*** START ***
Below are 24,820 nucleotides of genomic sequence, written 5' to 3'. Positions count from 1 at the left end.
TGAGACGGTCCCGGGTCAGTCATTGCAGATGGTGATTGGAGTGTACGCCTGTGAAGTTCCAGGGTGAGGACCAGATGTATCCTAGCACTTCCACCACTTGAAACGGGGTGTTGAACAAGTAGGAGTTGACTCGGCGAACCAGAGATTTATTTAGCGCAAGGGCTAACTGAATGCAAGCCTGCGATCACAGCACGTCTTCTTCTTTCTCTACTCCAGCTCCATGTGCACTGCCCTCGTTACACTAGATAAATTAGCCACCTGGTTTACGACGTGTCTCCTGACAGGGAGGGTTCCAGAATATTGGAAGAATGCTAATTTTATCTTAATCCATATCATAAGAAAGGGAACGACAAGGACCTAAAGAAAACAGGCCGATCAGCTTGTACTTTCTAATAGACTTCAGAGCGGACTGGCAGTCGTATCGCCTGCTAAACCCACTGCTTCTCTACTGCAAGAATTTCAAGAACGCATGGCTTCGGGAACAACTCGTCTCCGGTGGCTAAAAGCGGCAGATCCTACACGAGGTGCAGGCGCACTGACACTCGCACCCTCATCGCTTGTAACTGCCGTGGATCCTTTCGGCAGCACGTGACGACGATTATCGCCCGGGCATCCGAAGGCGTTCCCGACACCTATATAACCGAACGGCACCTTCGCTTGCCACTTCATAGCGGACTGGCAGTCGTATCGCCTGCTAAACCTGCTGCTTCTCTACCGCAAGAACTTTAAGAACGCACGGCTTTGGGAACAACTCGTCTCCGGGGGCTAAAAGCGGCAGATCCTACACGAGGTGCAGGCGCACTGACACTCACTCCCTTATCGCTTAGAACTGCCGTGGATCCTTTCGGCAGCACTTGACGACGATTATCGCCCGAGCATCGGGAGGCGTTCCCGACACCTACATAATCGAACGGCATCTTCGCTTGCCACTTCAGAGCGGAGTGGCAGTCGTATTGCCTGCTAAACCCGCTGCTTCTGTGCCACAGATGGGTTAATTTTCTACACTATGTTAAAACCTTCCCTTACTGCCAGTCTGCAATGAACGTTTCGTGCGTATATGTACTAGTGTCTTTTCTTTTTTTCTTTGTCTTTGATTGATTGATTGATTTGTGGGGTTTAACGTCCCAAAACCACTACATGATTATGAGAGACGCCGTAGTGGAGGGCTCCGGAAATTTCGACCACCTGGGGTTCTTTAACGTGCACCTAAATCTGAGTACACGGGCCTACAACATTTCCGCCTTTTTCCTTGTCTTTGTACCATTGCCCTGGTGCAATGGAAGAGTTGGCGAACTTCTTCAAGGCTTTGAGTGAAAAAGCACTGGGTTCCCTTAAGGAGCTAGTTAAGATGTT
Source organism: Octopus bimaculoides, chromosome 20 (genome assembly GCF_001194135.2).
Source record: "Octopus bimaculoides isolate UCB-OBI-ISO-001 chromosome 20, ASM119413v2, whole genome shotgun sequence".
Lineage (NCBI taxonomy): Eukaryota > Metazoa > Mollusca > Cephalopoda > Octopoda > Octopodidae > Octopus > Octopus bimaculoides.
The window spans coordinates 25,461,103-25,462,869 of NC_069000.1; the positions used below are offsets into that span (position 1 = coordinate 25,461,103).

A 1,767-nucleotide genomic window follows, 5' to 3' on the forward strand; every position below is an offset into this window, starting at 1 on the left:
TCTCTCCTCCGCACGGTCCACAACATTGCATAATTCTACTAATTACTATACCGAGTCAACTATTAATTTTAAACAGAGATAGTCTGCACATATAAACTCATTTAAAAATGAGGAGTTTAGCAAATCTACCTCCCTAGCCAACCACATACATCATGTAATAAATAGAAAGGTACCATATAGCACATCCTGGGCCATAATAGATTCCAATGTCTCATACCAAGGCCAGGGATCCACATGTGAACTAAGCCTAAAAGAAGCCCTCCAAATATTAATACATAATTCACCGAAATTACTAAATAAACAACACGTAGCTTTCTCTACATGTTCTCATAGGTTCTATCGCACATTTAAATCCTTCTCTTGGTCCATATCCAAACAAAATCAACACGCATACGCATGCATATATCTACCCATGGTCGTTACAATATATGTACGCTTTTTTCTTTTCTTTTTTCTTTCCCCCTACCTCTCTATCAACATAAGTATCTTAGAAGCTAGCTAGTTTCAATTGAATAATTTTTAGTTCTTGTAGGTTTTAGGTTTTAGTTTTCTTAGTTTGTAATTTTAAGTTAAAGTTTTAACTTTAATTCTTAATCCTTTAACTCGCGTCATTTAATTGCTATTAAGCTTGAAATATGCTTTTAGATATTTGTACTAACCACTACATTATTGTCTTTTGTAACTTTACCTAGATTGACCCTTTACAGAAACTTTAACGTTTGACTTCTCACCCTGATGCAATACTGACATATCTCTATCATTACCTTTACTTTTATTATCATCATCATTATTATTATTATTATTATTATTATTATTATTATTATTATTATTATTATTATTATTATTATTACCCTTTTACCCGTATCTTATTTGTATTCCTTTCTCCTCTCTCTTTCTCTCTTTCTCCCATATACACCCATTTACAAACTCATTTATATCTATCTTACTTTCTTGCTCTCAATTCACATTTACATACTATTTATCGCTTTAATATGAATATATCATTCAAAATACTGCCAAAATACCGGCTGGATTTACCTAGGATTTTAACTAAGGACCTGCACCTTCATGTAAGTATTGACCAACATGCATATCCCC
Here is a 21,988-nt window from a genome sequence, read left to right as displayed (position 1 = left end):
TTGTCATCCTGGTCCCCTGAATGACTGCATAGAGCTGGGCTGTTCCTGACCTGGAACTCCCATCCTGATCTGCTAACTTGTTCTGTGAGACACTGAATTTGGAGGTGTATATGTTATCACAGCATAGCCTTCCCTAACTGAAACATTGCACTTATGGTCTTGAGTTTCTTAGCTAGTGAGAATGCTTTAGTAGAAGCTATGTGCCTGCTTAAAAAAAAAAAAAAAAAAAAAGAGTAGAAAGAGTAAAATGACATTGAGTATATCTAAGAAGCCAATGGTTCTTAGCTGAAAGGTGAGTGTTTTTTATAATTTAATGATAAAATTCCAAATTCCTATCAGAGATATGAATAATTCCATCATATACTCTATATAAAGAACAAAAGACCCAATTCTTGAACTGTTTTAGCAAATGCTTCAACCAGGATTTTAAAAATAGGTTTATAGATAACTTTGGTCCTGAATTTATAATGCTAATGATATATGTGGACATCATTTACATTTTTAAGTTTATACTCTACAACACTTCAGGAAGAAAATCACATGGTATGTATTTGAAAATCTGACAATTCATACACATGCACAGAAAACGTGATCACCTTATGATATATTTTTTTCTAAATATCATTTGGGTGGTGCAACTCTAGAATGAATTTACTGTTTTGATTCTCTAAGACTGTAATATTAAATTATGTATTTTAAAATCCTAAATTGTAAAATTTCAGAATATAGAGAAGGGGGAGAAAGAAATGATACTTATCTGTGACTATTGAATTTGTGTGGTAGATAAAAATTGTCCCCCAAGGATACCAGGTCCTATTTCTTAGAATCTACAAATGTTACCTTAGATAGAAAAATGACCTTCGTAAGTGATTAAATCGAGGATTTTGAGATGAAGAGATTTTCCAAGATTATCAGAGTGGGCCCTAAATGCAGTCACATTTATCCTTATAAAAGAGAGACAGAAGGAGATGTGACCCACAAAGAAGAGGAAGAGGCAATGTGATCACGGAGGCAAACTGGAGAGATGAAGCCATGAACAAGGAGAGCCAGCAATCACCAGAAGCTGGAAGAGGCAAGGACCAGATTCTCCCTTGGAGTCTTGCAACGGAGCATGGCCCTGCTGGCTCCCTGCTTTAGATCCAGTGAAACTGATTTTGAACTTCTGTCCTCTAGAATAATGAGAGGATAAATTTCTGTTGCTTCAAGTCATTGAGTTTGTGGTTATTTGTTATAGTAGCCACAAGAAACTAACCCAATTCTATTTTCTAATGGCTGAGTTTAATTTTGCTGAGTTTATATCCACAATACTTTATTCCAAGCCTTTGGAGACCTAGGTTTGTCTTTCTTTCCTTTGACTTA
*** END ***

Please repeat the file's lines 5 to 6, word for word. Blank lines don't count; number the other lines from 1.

Lineage (NCBI taxonomy): Eukaryota > Metazoa > Mollusca > Cephalopoda > Octopoda > Octopodidae > Octopus > Octopus bimaculoides.
The window spans coordinates 25,461,103-25,462,869 of NC_069000.1; the positions used below are offsets into that span (position 1 = coordinate 25,461,103).